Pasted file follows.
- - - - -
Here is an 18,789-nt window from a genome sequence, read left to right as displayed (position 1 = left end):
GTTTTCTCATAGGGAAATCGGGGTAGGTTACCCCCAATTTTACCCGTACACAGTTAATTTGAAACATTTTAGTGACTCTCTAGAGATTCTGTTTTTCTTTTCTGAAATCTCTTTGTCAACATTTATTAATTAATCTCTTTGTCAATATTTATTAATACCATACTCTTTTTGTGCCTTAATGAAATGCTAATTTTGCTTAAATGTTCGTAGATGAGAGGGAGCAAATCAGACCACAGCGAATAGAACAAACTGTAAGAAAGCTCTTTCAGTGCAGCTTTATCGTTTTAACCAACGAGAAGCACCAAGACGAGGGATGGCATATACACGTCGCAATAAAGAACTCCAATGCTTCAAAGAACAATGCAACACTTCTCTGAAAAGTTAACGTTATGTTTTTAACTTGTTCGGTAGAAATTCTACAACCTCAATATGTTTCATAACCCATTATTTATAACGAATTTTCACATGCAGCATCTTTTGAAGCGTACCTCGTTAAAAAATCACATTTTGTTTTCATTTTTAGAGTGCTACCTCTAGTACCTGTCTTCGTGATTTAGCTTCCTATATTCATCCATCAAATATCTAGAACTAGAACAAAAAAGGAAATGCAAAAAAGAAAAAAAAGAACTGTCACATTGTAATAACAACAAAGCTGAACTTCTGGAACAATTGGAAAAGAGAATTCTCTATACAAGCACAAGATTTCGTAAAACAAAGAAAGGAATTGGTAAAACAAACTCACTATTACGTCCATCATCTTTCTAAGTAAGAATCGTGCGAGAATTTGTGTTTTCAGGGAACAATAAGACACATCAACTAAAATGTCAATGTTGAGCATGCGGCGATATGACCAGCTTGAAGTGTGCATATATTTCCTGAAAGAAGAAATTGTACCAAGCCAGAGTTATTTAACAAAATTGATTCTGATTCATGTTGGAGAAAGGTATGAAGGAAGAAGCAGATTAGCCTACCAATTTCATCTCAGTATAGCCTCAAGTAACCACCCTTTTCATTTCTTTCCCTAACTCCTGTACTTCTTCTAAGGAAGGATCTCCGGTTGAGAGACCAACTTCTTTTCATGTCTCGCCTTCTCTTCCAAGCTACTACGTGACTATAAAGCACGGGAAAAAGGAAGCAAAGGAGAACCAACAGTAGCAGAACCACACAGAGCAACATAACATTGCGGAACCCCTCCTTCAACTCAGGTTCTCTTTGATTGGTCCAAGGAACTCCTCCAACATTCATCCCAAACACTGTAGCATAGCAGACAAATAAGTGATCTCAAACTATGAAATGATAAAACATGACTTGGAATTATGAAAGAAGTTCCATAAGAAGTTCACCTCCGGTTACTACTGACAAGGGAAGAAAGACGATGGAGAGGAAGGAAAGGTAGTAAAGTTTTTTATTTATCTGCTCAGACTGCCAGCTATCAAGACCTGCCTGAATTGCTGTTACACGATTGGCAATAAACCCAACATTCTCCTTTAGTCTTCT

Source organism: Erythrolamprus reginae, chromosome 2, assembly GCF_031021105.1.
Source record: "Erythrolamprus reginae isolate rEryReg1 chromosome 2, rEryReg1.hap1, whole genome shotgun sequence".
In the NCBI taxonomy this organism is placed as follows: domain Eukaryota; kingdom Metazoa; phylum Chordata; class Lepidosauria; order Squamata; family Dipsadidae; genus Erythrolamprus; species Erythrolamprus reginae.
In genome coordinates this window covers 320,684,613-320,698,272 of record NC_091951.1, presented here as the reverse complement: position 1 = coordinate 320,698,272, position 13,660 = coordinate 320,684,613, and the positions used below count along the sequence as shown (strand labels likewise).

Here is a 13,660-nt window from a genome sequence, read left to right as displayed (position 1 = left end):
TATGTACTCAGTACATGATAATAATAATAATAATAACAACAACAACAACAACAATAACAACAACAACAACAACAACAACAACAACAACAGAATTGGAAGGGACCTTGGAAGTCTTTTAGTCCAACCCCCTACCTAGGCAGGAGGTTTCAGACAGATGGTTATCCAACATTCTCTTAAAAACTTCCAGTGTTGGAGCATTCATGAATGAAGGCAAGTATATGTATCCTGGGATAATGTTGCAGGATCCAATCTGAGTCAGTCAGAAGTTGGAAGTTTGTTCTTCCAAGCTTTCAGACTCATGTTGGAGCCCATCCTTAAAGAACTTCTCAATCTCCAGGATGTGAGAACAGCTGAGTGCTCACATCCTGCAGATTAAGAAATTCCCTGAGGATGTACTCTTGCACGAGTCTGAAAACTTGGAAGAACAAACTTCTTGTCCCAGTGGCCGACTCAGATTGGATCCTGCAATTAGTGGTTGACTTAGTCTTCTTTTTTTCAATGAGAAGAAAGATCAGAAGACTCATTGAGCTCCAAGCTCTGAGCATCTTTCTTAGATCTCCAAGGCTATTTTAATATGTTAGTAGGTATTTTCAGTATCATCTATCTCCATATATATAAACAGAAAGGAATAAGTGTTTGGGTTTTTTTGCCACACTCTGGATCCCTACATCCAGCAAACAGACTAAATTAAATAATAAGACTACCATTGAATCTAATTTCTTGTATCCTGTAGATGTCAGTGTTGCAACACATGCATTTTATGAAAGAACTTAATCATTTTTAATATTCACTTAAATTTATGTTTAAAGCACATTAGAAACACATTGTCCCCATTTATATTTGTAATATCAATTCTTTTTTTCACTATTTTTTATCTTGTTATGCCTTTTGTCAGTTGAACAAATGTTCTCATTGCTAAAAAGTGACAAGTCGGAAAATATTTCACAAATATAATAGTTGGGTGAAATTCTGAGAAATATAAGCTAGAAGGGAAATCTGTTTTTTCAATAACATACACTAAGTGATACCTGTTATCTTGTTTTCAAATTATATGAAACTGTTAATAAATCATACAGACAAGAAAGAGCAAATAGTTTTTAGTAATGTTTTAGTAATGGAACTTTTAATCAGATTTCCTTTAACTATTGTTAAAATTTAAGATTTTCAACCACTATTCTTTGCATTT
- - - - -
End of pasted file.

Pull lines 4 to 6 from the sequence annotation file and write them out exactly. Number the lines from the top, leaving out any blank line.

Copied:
Source record: "Erythrolamprus reginae isolate rEryReg1 chromosome 2, rEryReg1.hap1, whole genome shotgun sequence".
In the NCBI taxonomy this organism is placed as follows: domain Eukaryota; kingdom Metazoa; phylum Chordata; class Lepidosauria; order Squamata; family Dipsadidae; genus Erythrolamprus; species Erythrolamprus reginae.
In genome coordinates this window covers 320,684,613-320,698,272 of record NC_091951.1, presented here as the reverse complement: position 1 = coordinate 320,698,272, position 13,660 = coordinate 320,684,613, and the positions used below count along the sequence as shown (strand labels likewise).